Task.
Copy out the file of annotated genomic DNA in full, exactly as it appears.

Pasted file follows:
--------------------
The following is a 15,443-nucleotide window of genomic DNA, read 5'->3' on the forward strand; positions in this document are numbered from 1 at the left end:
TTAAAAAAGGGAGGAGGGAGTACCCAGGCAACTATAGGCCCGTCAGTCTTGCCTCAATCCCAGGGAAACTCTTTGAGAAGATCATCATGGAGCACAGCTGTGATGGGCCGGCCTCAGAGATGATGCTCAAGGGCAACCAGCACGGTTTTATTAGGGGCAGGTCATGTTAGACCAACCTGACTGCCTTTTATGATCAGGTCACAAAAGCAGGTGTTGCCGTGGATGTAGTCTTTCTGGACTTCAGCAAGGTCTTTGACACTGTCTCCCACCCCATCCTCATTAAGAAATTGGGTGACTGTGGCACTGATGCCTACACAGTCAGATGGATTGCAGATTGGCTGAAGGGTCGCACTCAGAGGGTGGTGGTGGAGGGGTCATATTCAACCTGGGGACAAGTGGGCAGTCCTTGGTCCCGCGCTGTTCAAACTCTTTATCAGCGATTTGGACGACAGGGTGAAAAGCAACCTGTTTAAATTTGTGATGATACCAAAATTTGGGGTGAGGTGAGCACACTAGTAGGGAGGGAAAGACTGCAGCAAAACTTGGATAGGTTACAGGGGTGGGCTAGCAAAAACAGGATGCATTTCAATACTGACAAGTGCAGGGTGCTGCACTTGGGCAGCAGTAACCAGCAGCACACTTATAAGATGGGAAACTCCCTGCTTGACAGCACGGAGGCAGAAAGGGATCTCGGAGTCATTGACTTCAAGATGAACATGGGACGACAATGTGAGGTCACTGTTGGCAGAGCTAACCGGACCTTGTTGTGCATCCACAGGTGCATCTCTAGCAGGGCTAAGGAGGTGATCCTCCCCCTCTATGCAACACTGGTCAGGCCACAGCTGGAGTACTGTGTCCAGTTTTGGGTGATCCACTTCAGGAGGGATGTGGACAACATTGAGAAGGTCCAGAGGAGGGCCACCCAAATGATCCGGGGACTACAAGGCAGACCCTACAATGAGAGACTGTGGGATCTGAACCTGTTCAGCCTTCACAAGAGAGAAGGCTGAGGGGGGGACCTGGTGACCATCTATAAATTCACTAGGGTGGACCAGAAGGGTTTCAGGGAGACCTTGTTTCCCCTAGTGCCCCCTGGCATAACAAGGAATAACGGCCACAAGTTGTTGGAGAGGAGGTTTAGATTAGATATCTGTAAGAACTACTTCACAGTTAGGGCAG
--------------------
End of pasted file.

The following is a 15,443-nucleotide window of genomic DNA, read 5'->3' on the forward strand; positions in this document are numbered from 1 at the left end:
TTAAAAAAGGGAGGAGGGAGTACCCAGGCAACTATAGGCCCGTCAGTCTTGCCTCAATCCCAGGGAAACTCTTTGAGAAGATCATCATGGAGCACAGCTGTGATGGGCCGGCCTCAGAGATGATGCTCAAGGGCAACCAGCACGGTTTTATTAGGGGCAGGTCATGTTAGACCAACCTGACTGCCTTTTATGATCAGGTCACAAAAGCAGGTGTTGCCGTGGATGTAGTCTTTCTGGACTTCAGCAAGGTCTTTGACACTGTCTCCCACCCCATCCTCATTAAGAAATTGGGTGACTGTGGCACTGATGCCTACACAGTCAGATGGATTGCAGATTGGCTGAAGGGTCGCACTCAGAGGGTGGTGGTGGAGGGGTCATATTCAACCTGGGGACAAGTGGGCAGTCCTTGGTCCCGCGCTGTTCAAACTCTTTATCAGCGATTTGGACGACAGGGTGAAAAGCAACCTGTTTAAATTTGTGATGATACCAAAATTTGGGGTGAGGTGAGCACACTAGTAGGGAGGGAAAGACTGCAGCAAAACTTGGATAGGTTACAGGGGTGGGCTAGCAAAAACAGGATGCATTTCAATACTGACAAGTGCAGGGTGCTGCACTTGGGCAGCAGTAACCAGCAGCACACTTATAAGATGGGAAACTCCCTGCTTGACAGCACGGAGGCAGAAAGGGATCTCGGAGTCATTGACTTCAAGATGAACATGGGACGACAATGTGAGGTCACTGTTGGCAGAGCTAACCGGACCTTGTTGTGCATCCACAGGTGCATCTCTAGCAGGGCTAAGGAGGTGATCCTCCCCCTCTATGCAACACTGGTCAGGCCACAGCTGGAGTACTGTGTCCAGTTTTGGGTGATCCACTTCAGGAGGGATGTGGACAACATTGAGAAGGTCCAGAGGAGGGCCACCCAAATGATCCGGGGACTACAAGGCAGACCCTACAATGAGAGACTGTGGGATCTGAACCTGTTCAGCCTTCACAAGAGAGAAGGCTGAGGGGGGGACCTGGTGACCATCTATAAATTCACTAGGGTGGACCAGAAGGGTTTCAGGGAGACCTTGTTTCCCCTAGTGCCCCCTGGCATAACAAGGAATAACGGCCACAAGTTGTTGGAGAGGAGGTTTAGATTAGATATCTGTAAGAACTACTTCACAGTTAGGGCAG